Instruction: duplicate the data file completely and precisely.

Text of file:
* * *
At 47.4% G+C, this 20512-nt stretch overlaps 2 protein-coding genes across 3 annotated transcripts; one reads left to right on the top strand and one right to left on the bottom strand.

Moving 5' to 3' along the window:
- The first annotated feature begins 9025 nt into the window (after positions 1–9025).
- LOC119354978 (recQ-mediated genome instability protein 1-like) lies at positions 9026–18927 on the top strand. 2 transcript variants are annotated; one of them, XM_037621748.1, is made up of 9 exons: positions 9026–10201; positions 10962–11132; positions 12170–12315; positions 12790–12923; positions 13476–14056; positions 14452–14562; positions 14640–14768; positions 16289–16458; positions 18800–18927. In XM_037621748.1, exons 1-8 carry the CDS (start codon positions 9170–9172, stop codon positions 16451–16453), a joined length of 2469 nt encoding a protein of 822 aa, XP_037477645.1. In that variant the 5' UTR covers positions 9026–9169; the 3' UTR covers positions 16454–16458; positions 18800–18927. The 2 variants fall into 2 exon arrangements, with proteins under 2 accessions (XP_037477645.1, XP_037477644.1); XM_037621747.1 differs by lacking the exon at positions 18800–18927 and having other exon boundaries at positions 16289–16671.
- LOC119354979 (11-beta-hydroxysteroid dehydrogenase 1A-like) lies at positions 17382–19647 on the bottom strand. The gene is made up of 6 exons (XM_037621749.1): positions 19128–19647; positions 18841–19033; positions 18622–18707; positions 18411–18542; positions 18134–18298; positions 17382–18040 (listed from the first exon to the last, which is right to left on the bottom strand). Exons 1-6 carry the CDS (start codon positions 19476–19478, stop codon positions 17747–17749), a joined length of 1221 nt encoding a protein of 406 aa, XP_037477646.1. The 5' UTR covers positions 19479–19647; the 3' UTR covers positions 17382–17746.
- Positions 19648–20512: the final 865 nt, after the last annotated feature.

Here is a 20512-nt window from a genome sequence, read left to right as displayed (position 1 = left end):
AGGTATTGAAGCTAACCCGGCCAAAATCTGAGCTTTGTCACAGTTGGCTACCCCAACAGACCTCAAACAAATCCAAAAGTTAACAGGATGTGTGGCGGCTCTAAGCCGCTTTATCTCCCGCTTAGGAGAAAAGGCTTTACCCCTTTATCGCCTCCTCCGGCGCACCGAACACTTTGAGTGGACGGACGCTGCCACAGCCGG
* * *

At 47.4% G+C, this 20512-nt stretch overlaps 2 protein-coding genes across 3 annotated transcripts; one reads left to right on the top strand and one right to left on the bottom strand.

Moving 5' to 3' along the window:
- The first annotated feature begins 9025 nt into the window (after positions 1–9025).
- LOC119354978 (recQ-mediated genome instability protein 1-like) lies at positions 9026–18927 on the top strand. 2 transcript variants are annotated; one of them, XM_037621748.1, is made up of 9 exons: positions 9026–10201; positions 10962–11132; positions 12170–12315; positions 12790–12923; positions 13476–14056; positions 14452–14562; positions 14640–14768; positions 16289–16458; positions 18800–18927. In XM_037621748.1, exons 1-8 carry the CDS (start codon positions 9170–9172, stop codon positions 16451–16453), a joined length of 2469 nt encoding a protein of 822 aa, XP_037477645.1. In that variant the 5' UTR covers positions 9026–9169; the 3' UTR covers positions 16454–16458; positions 18800–18927. The 2 variants fall into 2 exon arrangements, with proteins under 2 accessions (XP_037477645.1, XP_037477644.1); XM_037621747.1 differs by lacking the exon at positions 18800–18927 and having other exon boundaries at positions 16289–16671.
- LOC119354979 (11-beta-hydroxysteroid dehydrogenase 1A-like) lies at positions 17382–19647 on the bottom strand. The gene is made up of 6 exons (XM_037621749.1): positions 19128–19647; positions 18841–19033; positions 18622–18707; positions 18411–18542; positions 18134–18298; positions 17382–18040 (listed from the first exon to the last, which is right to left on the bottom strand). Exons 1-6 carry the CDS (start codon positions 19476–19478, stop codon positions 17747–17749), a joined length of 1221 nt encoding a protein of 406 aa, XP_037477646.1. The 5' UTR covers positions 19479–19647; the 3' UTR covers positions 17382–17746.
- Positions 19648–20512: the final 865 nt, after the last annotated feature.

Here is a 20512-nt window from a genome sequence, read left to right as displayed (position 1 = left end):
AGGTATTGAAGCTAACCCGGCCAAAATCTGAGCTTTGTCACAGTTGGCTACCCCAACAGACCTCAAACAAATCCAAAAGTTAACAGGATGTGTGGCGGCTCTAAGCCGCTTTATCTCCCGCTTAGGAGAAAAGGCTTTACCCCTTTATCGCCTCCTCCGGCGCACCGAACACTTTGAGTGGACGGACGCTGCCACAGCCGG